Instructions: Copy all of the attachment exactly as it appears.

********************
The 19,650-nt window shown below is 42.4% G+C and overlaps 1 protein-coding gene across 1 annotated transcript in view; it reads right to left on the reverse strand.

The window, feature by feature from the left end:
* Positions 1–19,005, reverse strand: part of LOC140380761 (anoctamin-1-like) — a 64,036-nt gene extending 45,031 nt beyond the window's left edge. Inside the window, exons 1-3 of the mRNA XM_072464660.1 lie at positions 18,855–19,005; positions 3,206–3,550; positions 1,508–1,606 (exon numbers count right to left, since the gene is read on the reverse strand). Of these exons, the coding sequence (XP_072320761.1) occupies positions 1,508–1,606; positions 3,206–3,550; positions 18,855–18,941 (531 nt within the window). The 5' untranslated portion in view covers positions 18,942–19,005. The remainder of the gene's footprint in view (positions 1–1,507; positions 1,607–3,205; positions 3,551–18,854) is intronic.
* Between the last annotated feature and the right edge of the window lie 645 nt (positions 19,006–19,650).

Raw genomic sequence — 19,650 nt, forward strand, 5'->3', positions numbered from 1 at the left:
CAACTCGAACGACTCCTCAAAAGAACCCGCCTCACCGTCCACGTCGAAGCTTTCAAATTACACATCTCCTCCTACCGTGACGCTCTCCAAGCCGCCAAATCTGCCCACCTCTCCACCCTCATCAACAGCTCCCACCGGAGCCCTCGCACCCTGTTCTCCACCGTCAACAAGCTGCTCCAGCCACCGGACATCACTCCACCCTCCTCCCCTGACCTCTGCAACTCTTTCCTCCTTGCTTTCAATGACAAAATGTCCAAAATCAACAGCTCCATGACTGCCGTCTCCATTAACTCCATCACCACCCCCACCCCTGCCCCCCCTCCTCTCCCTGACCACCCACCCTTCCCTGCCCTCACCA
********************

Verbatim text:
The 19,650-nt window shown below is 42.4% G+C and overlaps 1 protein-coding gene across 1 annotated transcript in view; it reads right to left on the reverse strand.

The window, feature by feature from the left end:
* Positions 1–19,005, reverse strand: part of LOC140380761 (anoctamin-1-like) — a 64,036-nt gene extending 45,031 nt beyond the window's left edge. Inside the window, exons 1-3 of the mRNA XM_072464660.1 lie at positions 18,855–19,005; positions 3,206–3,550; positions 1,508–1,606 (exon numbers count right to left, since the gene is read on the reverse strand). Of these exons, the coding sequence (XP_072320761.1) occupies positions 1,508–1,606; positions 3,206–3,550; positions 18,855–18,941 (531 nt within the window). The 5' untranslated portion in view covers positions 18,942–19,005. The remainder of the gene's footprint in view (positions 1–1,507; positions 1,607–3,205; positions 3,551–18,854) is intronic.
* Between the last annotated feature and the right edge of the window lie 645 nt (positions 19,006–19,650).

Raw genomic sequence — 19,650 nt, forward strand, 5'->3', positions numbered from 1 at the left:
CAACTCGAACGACTCCTCAAAAGAACCCGCCTCACCGTCCACGTCGAAGCTTTCAAATTACACATCTCCTCCTACCGTGACGCTCTCCAAGCCGCCAAATCTGCCCACCTCTCCACCCTCATCAACAGCTCCCACCGGAGCCCTCGCACCCTGTTCTCCACCGTCAACAAGCTGCTCCAGCCACCGGACATCACTCCACCCTCCTCCCCTGACCTCTGCAACTCTTTCCTCCTTGCTTTCAATGACAAAATGTCCAAAATCAACAGCTCCATGACTGCCGTCTCCATTAACTCCATCACCACCCCCACCCCTGCCCCCCCTCCTCTCCCTGACCACCCACCCTTCCCTGCCCTCACCA